SJSU's training camp is nearly a week old, but for our purposes, the festivities are just getting underway: the Monday afternoon session marked the first full-contact workout.

Until then, per NCAA rules, SJSU was in shells (shorts, jersey, helmet).

It's often difficult to differentiate the issues that must be addressed in training camp from those that will surface during the regular season. For that reason, several topics below will likely be recurring themes for the Spartans from now 'til November.

But all four must be closely monitored this month.

  • Tailback

    The departure of De'Leon Eskridge leaves a void in the backfield. The Spartans weren't a run-oriented offense last year, but Eskridge nonetheless had 207 carries and 11 of the 14 touchdowns scored by running backs.

    The presumptive starter is Tyler Ervin, who has the speed and elusiveness to score from anywhere on the field. But how durable is the 175-pounder? And how much success will he have on third-and-short?

    Depth is also an issue, given that no other RBs on the current roster had more than 11 carries last season. Is Jason Simpson finally ready for a larger role? Is junior college transfer Alvin Jelks?

    If you think back 12-15 months, this looked like the time we'd see Jaylyn McCain compete for 10-15 carries per game. (Former coach Mike MacIntyre raved about McCain's potential.) But McCain was a tad slow and deep down the depth chart coming out of spring; he elected to transfer.

  • The 3-4 switch


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    A smart move over the long haul because it's easier to find quality outside linebackers than defensive tackles (which makes Cal's switch to the 4-3 perplexing). But whether the alignment shift is the right thing for the Spartans this fall remains to be seen.

    The move places tackle Travis Raciti, one of the top interior linemen in the Mountain West, in a new role (end) with Anthony Larceval, Foloi Vae, or a combination thereof manning the middle.

    (Elite tackle tandems are rare and highly valued at all levels; Raciti and Larceval would have been one of the best in the west.)

    The 3-4 also requires your outside linebackers to do more than tackle -- they must make plays (i.e., creating sacks and causing turnovers). Are SJSU's ready for that role? I've never viewed Vince Buhagiar as a perimeter player.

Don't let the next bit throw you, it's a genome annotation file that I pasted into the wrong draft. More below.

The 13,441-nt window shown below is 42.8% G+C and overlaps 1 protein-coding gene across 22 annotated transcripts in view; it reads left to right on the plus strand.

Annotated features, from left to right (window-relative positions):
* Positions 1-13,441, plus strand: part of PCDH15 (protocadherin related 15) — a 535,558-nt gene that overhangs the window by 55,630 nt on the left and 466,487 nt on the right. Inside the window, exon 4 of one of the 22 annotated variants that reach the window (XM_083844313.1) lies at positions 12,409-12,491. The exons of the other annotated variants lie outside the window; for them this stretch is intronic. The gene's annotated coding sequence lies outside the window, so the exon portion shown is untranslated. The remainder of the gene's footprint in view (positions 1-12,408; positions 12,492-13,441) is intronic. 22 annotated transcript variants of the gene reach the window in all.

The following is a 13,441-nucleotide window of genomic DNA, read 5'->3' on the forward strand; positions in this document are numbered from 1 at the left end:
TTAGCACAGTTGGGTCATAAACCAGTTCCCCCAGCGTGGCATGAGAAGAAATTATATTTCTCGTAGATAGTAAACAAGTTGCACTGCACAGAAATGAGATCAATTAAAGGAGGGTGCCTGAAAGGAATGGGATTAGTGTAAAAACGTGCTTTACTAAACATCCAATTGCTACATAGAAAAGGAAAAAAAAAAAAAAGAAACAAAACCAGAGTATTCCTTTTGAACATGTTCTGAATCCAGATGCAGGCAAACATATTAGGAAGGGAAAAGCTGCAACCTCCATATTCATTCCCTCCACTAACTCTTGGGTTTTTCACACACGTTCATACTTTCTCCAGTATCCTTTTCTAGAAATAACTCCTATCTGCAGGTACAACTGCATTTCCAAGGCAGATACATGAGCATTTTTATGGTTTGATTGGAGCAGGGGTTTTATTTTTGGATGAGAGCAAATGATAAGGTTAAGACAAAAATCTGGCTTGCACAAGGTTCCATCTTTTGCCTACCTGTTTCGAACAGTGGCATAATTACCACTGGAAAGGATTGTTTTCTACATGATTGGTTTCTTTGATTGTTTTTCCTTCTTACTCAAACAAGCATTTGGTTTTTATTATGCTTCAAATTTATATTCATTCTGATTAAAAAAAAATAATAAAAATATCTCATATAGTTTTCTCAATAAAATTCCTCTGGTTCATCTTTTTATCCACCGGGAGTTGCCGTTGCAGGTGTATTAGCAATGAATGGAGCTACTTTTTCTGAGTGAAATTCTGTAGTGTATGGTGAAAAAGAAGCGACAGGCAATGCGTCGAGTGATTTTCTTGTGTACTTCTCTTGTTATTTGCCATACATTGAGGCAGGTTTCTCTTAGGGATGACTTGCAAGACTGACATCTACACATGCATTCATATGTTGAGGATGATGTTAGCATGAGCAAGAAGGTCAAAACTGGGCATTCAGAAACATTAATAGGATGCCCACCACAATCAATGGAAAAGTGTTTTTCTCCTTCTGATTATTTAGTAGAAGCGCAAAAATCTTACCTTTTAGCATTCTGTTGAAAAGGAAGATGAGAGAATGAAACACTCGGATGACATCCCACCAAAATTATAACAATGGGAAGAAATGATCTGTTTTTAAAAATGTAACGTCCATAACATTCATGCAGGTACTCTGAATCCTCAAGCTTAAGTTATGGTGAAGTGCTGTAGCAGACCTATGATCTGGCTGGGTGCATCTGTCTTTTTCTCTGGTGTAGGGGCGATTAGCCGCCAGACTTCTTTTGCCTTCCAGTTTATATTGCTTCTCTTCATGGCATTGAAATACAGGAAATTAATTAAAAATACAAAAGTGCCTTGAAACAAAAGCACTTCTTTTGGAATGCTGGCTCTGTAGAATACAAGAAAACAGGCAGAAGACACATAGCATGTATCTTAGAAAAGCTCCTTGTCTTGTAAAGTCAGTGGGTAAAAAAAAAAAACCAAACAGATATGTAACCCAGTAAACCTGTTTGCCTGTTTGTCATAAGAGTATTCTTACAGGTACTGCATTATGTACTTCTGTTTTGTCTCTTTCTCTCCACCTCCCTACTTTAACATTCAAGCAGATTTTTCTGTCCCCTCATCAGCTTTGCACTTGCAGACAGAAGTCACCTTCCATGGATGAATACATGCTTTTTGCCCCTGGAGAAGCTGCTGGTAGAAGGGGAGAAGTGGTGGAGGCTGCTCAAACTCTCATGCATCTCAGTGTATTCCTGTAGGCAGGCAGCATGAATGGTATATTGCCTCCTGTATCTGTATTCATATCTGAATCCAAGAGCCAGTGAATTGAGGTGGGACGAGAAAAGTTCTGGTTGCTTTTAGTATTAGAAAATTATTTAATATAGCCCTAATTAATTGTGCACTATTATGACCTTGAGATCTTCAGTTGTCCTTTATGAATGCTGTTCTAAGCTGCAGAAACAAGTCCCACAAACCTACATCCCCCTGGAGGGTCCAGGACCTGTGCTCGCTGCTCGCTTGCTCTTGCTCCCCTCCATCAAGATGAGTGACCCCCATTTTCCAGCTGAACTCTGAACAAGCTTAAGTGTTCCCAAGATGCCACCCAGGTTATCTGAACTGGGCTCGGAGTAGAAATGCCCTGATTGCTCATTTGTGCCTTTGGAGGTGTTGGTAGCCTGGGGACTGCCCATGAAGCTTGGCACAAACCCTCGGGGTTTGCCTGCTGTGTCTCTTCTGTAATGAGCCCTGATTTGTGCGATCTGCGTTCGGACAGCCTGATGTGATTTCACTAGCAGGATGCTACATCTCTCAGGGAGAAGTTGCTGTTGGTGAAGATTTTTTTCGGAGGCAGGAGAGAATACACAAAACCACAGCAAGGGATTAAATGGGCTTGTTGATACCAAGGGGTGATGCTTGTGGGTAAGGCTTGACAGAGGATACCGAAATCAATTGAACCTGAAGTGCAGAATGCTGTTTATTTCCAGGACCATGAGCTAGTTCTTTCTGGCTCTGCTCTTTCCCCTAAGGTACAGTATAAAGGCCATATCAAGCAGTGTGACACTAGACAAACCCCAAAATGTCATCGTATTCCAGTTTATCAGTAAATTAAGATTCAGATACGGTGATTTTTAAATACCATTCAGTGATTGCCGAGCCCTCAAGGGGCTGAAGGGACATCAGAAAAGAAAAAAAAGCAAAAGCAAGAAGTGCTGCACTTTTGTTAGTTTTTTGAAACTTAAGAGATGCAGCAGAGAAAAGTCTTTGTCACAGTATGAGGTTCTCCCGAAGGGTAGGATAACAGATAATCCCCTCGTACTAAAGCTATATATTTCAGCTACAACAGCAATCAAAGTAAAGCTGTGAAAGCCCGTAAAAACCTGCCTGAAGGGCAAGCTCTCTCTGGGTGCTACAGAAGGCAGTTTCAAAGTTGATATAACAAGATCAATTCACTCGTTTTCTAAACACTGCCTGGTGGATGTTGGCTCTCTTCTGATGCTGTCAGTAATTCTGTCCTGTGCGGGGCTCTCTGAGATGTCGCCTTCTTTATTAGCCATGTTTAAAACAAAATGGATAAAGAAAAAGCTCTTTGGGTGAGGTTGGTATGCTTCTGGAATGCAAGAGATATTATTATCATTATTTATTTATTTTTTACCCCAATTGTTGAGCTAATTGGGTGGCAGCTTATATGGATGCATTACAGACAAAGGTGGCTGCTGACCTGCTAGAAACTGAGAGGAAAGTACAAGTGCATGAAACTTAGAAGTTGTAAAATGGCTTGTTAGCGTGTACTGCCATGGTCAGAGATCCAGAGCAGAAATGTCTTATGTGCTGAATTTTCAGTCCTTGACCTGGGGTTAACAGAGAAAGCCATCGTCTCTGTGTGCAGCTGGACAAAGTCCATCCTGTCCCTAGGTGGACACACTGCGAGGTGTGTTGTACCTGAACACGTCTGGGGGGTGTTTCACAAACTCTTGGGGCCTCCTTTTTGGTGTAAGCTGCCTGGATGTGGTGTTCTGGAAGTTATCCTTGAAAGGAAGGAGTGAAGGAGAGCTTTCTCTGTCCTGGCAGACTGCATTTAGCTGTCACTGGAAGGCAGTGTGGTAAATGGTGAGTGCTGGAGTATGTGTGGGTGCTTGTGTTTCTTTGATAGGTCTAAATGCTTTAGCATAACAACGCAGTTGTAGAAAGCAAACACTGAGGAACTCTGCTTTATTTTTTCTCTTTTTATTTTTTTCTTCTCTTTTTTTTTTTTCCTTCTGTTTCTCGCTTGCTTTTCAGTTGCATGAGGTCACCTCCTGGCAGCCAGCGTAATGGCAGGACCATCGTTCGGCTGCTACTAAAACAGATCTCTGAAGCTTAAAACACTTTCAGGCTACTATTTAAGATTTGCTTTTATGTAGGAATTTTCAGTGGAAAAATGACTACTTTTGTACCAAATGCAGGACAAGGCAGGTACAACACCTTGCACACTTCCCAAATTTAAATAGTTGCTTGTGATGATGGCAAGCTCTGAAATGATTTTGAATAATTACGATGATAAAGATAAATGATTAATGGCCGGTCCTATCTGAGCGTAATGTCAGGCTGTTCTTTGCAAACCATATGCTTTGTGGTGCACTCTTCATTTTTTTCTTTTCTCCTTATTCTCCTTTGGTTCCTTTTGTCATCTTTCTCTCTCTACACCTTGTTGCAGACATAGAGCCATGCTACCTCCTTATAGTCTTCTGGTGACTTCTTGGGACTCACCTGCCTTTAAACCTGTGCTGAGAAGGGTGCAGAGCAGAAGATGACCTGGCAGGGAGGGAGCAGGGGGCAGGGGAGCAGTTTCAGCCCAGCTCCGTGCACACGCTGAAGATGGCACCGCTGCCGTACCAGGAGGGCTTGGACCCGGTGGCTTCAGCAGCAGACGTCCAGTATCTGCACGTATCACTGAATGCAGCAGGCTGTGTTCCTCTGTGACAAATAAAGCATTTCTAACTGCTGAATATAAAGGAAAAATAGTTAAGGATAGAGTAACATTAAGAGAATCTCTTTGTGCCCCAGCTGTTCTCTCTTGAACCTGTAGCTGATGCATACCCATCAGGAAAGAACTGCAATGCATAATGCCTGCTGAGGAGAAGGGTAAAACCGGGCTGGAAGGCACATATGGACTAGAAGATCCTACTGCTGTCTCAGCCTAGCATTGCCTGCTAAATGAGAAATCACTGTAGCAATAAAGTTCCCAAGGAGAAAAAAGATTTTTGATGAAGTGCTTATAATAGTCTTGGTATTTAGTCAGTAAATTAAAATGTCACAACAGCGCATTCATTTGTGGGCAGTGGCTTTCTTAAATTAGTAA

• The West Coast ... err, Spread ... err, West Coast ... err, Spread ... offense

    The tendency for any first-year coach facing pressure to win immediately is to go with what you know. Ron Caragher, who takes over an ascending program -- 7-5 would be a disappointing season -- knows the west coast offense. He trusts the west coast offense. He believes in the west coast offense.

    Quarterback David Fales would be effective in either system, but much of the offensive personnel is geared to the spread.

    The spread relies on an array of playmaking receivers; SJSU has that.

    The west coast makes ample use of tight ends and fullbacks; SJSU is lacking in both areas.

    So will Caragher go with what he knows, or play to his talent? Successful offense -- regardless of the system -- requires complete and total buy-in from not only the players but the coaches.

  • The last line of defense

    The Spartans are set at one cornerback spot with Bene Benwikere, an all-conference talent. And my hunch is that promising sophomore Jimmy Pruitt will hold his own on the other side, especially with frequent safety help (and Benwikere in single coverage).

    But safety is a concern. Damon Ogburn has moved from cornerback, and his production -- for one reason or another -- hasn't quite matched his ability over the past three years.

    The strong safety figures to be redshirt sophomore Simon Connette, who was a backup last season.

    Overall, three of the four defensive backs will have new roles this fall. If there's an area for opponents to exploit SJSU's defense, it's the back line.

    For more coverage of San Jose State, follow beat writer Jimmy Durkin on Twitter and through mercurynews.com.